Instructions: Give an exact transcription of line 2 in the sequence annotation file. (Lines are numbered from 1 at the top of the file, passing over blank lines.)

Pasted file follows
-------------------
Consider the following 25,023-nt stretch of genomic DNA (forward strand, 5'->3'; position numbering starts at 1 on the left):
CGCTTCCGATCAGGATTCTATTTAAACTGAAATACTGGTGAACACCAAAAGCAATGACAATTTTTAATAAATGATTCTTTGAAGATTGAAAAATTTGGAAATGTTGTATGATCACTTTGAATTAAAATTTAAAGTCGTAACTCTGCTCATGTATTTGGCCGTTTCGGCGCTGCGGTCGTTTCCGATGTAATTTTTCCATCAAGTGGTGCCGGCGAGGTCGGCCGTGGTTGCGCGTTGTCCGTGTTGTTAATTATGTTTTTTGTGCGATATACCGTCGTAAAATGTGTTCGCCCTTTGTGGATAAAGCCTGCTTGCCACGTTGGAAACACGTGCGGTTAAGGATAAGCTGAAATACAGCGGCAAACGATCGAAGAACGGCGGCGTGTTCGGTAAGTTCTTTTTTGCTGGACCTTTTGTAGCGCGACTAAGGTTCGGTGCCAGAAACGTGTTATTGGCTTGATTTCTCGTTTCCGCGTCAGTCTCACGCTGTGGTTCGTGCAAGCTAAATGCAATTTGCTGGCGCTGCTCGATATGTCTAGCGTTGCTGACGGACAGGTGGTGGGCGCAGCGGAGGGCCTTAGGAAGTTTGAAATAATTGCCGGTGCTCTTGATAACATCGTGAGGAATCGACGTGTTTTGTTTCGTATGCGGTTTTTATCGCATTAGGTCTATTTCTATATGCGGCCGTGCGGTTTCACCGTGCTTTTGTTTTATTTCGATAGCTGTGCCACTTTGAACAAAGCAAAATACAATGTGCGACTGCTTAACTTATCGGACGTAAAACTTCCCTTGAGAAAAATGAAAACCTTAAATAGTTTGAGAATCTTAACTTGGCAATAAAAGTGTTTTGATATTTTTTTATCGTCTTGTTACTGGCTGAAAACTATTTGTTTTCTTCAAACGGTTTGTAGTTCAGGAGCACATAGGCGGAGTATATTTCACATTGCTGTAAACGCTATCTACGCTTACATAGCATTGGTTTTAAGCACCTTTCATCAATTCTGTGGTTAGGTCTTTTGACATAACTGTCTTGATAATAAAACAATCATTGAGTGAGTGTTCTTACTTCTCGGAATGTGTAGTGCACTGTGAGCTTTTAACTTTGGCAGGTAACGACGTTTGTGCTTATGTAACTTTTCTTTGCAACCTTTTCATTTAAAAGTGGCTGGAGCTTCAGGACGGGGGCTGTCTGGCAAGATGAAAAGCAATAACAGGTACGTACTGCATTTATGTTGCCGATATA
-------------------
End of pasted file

CGCTTCCGATCAGGATTCTATTTAAACTGAAATACTGGTGAACACCAAAAGCAATGACAATTTTTAATAAATGATTCTTTGAAGATTGAAAAATTTGGAAATGTTGTATGATCACTTTGAATTAAAATTTAAAGTCGTAACTCTGCTCATGTATTTGGCCGTTTCGGCGCTGCGGTCGTTTCCGATGTAATTTTTCCATCAAGTGGTGCCGGCGAGGTCGGCCGTGGTTGCGCGTTGTCCGTGTTGTTAATTATGTTTTTTGTGCGATATACCGTCGTAAAATGTGTTCGCCCTTTGTGGATAAAGCCTGCTTGCCACGTTGGAAACACGTGCGGTTAAGGATAAGCTGAAATACAGCGGCAAACGATCGAAGAACGGCGGCGTGTTCGGTAAGTTCTTTTTTGCTGGACCTTTTGTAGCGCGACTAAGGTTCGGTGCCAGAAACGTGTTATTGGCTTGATTTCTCGTTTCCGCGTCAGTCTCACGCTGTGGTTCGTGCAAGCTAAATGCAATTTGCTGGCGCTGCTCGATATGTCTAGCGTTGCTGACGGACAGGTGGTGGGCGCAGCGGAGGGCCTTAGGAAGTTTGAAATAATTGCCGGTGCTCTTGATAACATCGTGAGGAATCGACGTGTTTTGTTTCGTATGCGGTTTTTATCGCATTAGGTCTATTTCTATATGCGGCCGTGCGGTTTCACCGTGCTTTTGTTTTATTTCGATAGCTGTGCCACTTTGAACAAAGCAAAATACAATGTGCGACTGCTTAACTTATCGGACGTAAAACTTCCCTTGAGAAAAATGAAAACCTTAAATAGTTTGAGAATCTTAACTTGGCAATAAAAGTGTTTTGATATTTTTTTATCGTCTTGTTACTGGCTGAAAACTATTTGTTTTCTTCAAACGGTTTGTAGTTCAGGAGCACATAGGCGGAGTATATTTCACATTGCTGTAAACGCTATCTACGCTTACATAGCATTGGTTTTAAGCACCTTTCATCAATTCTGTGGTTAGGTCTTTTGACATAACTGTCTTGATAATAAAACAATCATTGAGTGAGTGTTCTTACTTCTCGGAATGTGTAGTGCACTGTGAGCTTTTAACTTTGGCAGGTAACGACGTTTGTGCTTATGTAACTTTTCTTTGCAACCTTTTCATTTAAAAGTGGCTGGAGCTTCAGGACGGGGGCTGTCTGGCAAGATGAAAAGCAATAACAGGTACGTACTGCATTTATGTTGCCGATATA